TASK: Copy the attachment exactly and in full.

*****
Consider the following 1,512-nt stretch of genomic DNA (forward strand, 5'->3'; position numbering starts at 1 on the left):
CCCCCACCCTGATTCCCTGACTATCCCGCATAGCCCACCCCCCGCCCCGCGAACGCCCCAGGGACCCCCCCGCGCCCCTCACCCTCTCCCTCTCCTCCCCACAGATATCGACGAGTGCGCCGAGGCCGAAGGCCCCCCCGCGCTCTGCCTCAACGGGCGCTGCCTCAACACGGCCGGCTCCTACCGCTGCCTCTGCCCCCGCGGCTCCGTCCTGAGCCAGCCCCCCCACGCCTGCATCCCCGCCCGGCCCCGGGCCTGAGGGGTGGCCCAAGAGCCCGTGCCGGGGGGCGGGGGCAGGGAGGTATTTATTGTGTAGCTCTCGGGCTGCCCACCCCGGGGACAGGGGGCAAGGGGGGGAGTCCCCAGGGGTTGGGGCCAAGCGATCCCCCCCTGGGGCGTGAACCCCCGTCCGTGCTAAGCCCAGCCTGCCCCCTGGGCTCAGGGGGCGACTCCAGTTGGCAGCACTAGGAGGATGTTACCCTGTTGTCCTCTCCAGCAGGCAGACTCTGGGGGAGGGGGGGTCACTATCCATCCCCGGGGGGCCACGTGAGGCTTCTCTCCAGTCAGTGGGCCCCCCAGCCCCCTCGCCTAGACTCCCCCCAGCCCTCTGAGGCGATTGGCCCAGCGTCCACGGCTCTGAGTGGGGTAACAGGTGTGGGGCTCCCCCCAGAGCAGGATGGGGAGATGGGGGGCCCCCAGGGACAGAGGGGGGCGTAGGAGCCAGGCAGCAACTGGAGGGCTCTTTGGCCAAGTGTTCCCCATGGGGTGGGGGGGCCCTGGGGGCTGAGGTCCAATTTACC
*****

Consider the following 1,512-nt stretch of genomic DNA (forward strand, 5'->3'; position numbering starts at 1 on the left):
CCCCCACCCTGATTCCCTGACTATCCCGCATAGCCCACCCCCCGCCCCGCGAACGCCCCAGGGACCCCCCCGCGCCCCTCACCCTCTCCCTCTCCTCCCCACAGATATCGACGAGTGCGCCGAGGCCGAAGGCCCCCCCGCGCTCTGCCTCAACGGGCGCTGCCTCAACACGGCCGGCTCCTACCGCTGCCTCTGCCCCCGCGGCTCCGTCCTGAGCCAGCCCCCCCACGCCTGCATCCCCGCCCGGCCCCGGGCCTGAGGGGTGGCCCAAGAGCCCGTGCCGGGGGGCGGGGGCAGGGAGGTATTTATTGTGTAGCTCTCGGGCTGCCCACCCCGGGGACAGGGGGCAAGGGGGGGAGTCCCCAGGGGTTGGGGCCAAGCGATCCCCCCCTGGGGCGTGAACCCCCGTCCGTGCTAAGCCCAGCCTGCCCCCTGGGCTCAGGGGGCGACTCCAGTTGGCAGCACTAGGAGGATGTTACCCTGTTGTCCTCTCCAGCAGGCAGACTCTGGGGGAGGGGGGGTCACTATCCATCCCCGGGGGGCCACGTGAGGCTTCTCTCCAGTCAGTGGGCCCCCCAGCCCCCTCGCCTAGACTCCCCCCAGCCCTCTGAGGCGATTGGCCCAGCGTCCACGGCTCTGAGTGGGGTAACAGGTGTGGGGCTCCCCCCAGAGCAGGATGGGGAGATGGGGGGCCCCCAGGGACAGAGGGGGGCGTAGGAGCCAGGCAGCAACTGGAGGGCTCTTTGGCCAAGTGTTCCCCATGGGGTGGGGGGGCCCTGGGGGCTGAGGTCCAATTTACC